Thursday, 15 April 2021

Copeland Islands


COPELAND ISLANDS, a cluster of three isles in the parish of Bangor and barony of Ards, and off the south entrance of Belfast Lough, County Down.

They are called respectively Copeland, Lighthouse, and Mew islands.

They are now the property of Mr Ker of Portavo; but they have their name from a family who settled in Ards, in the 12th century, in the time of John de Courcy, and who were long ago extinct.

The largest is called Copeland or Big Island; it lies 1½ miles north-east of Nout Head Point [Orlock?], 2¼ miles north of Donaghadee, and 4½ north-east of Bangor; and it comprises 230 acres of arable land, and 40 acres of rough ground.

It contains 15 houses.

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The sound between it and the mainland, though foul near the latter, is aggregately very safe for navigation, and has a depth of from 7 to 8 fathoms.

The east side of the island is a cliff; but Chapel Bay, on the west side, offers good anchorage in from 2 to 3 fathoms of water, and shelter from all winds except the south-west.

The remains of a church with a burial-ground are near Chapel Bay.

Two coves in this bay were used in their natural state as fishing harbours, and possessed, 10 or 12 years ago [ca 1830], five herring fishing smacks, 7 yawls, and two large lumber boats; but Mr Nimmo recommended to the Fishery Board artificial improvements upon them which he estimated would cost respectively £300 [about £40,000 in 2020] and £273 12s.

The following account of the economy of the island, written almost exactly a century ago [ca 1750], is interesting, and exhibits a very early instance of the exclusive and ruinous dependance upon fuci [seaweed] for manure, which has since become so general over all the Irish seaboard:- 

"It produces plenty of oats, barley, peas, and beans, being fertilized by an inexhaustible fund of alga marina [kelp], which is cast up every tide."

"From this manure, they have three successive crops, one of barley, and two of oats."

"They have no fences on the island; but to preserve their corn from trespasses, they fold their cattle within enclosures raised of sods, and let them out to graze at proper seasons, and watch and herd them, as it is here called."

"The island is likewise remarkable for a very large breed of tame poultry, as geese, turkeys, and hens, and also with sea-fowl, as the gull and pyrmaw [tern?], who build in the rocks, and hatch vast quantities of young ones."

"Nor is it deficient in exceeding good fat beef and mutton; and abounds with springs, and fresh water; and has a tolerable good slate quarry in it."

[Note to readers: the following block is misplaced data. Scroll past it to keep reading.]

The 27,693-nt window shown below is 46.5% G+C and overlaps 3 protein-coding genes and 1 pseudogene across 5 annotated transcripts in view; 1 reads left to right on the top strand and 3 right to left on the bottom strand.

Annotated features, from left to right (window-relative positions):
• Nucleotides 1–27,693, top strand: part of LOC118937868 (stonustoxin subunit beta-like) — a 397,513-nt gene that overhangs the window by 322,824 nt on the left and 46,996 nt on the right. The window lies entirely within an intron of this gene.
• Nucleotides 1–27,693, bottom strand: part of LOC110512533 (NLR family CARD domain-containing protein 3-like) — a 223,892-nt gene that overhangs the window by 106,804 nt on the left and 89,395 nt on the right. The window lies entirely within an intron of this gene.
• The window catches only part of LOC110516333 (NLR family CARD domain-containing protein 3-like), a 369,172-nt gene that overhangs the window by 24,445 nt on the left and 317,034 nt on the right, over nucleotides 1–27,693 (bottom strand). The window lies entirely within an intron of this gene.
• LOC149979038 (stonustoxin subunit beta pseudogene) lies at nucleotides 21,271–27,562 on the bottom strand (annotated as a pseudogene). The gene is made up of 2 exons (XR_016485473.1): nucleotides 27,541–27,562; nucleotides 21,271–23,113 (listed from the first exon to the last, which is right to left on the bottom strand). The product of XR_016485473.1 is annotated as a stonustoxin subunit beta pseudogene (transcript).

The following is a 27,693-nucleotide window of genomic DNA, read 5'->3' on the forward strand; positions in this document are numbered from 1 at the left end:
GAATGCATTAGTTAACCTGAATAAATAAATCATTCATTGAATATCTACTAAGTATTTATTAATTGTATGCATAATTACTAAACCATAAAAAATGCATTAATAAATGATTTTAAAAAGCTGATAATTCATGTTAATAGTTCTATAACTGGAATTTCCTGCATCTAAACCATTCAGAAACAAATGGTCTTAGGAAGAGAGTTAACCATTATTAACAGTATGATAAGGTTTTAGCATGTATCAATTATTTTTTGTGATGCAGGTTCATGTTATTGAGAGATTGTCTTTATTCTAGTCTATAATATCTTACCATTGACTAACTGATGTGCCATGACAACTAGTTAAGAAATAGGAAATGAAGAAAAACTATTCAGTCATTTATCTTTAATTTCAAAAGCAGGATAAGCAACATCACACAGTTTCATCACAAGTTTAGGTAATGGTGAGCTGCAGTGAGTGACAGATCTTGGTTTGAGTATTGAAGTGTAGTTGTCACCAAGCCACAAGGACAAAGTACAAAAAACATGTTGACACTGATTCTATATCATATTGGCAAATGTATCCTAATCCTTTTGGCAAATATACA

THE population about ten years ago [1830] was 75.

A long ledge of rocks runs out from the west end of Big Island, bears the name of Kaddy-karne or Ketty-kerne [Carn Point], and is the site of a small stone beacon.

About half-a-mile north-east of the island lie several rocks called the Pladdies, which render the navigation of the sound between Big and Lighthouse islands unsafe for strangers; yet that sound, though swept by a rapid tide, is otherwise thoroughly practicable, and has a depth of between 7 and 24 fathoms.

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LIGHTHOUSE or Cross Island lies rather less than a mile north-north-east of Big Island; comprises about 42 acres of arable land; and has a coastline of about a mile in circumference.
This island, two miles off Donaghadee, was acquired by the National Trust in 1967 and is managed by Copeland Bird Observatory. The bird observatory has accommodation for up to 23 overnight visitors.
A lighthouse upon it is a square tower, 7 feet thick in the walls, and 70 feet high to the lantern; its light is distinctly seen at Portpatrick and the Mull of Galloway in Scotland; and the expenditure connected with it, during 1840, amounted to £605 1s 10d. [About £63,000 in 2020].

A perennial spring bursts from a rock on Lighthouse Island, at a point about 60 feet above the level of the sea.

MEW ISLAND lies about 10 perches [55 yards] north-east of Lighthouse Island; contains 7 or 8 acres of low, rocky pasture land, and is deeply peninsulated, or nearly cut into a series of islets of skerries by three sets of small marine indentations.

the narrow passage between it and Lighthouse Island, though only 10 perches long, and though swept by a rapid tide, and dangerously interspersed with rocks, is the frequent retreat, sometimes to the number of 30 yawls at once, of the Donaghadee fishermen, who fish in the sound between Lighthouse and Big islands for cod and pollock.

A great tide, commonly called the tide of Stranygore, and occasioned from a collision of tidal currents from the North Channel and from Belfast Lough, runs off from the eastern extremity of the Copeland Islands, to the north-east and the Mull of Galloway.

Off this island the Enterprise, of Liverpool, a homeward-bound vessel from the coast of Guinea, was totally wrecked in 1801; she is said to have had onboard £40,000 in dollars, which, with all her cargo, lay buried in the sea, till 1833, when Mr Bell, by means of a diving apparatus, succeeded in recovering about $25,000, five brass guns, and other valuable property.

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